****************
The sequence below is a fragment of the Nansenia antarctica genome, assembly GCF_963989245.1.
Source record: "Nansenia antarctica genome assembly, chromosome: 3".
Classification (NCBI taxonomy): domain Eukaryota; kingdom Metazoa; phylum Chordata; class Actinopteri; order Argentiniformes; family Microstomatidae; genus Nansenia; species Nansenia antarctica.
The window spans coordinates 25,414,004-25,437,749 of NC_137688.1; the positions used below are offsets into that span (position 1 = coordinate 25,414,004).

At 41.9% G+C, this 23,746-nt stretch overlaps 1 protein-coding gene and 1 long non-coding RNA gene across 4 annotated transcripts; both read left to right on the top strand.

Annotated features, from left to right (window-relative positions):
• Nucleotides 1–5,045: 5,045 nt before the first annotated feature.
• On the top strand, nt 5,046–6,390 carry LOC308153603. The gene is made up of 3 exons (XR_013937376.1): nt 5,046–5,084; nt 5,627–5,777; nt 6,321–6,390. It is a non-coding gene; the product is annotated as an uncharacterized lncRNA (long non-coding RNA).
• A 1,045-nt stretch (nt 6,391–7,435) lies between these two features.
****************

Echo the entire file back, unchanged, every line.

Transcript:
The sequence below is a fragment of the Nansenia antarctica genome, assembly GCF_963989245.1.
Source record: "Nansenia antarctica genome assembly, chromosome: 3".
Classification (NCBI taxonomy): domain Eukaryota; kingdom Metazoa; phylum Chordata; class Actinopteri; order Argentiniformes; family Microstomatidae; genus Nansenia; species Nansenia antarctica.
The window spans coordinates 25,414,004-25,437,749 of NC_137688.1; the positions used below are offsets into that span (position 1 = coordinate 25,414,004).

At 41.9% G+C, this 23,746-nt stretch overlaps 1 protein-coding gene and 1 long non-coding RNA gene across 4 annotated transcripts; both read left to right on the top strand.

Annotated features, from left to right (window-relative positions):
• Nucleotides 1–5,045: 5,045 nt before the first annotated feature.
• On the top strand, nt 5,046–6,390 carry LOC308153603. The gene is made up of 3 exons (XR_013937376.1): nt 5,046–5,084; nt 5,627–5,777; nt 6,321–6,390. It is a non-coding gene; the product is annotated as an uncharacterized lncRNA (long non-coding RNA).
• A 1,045-nt stretch (nt 6,391–7,435) lies between these two features.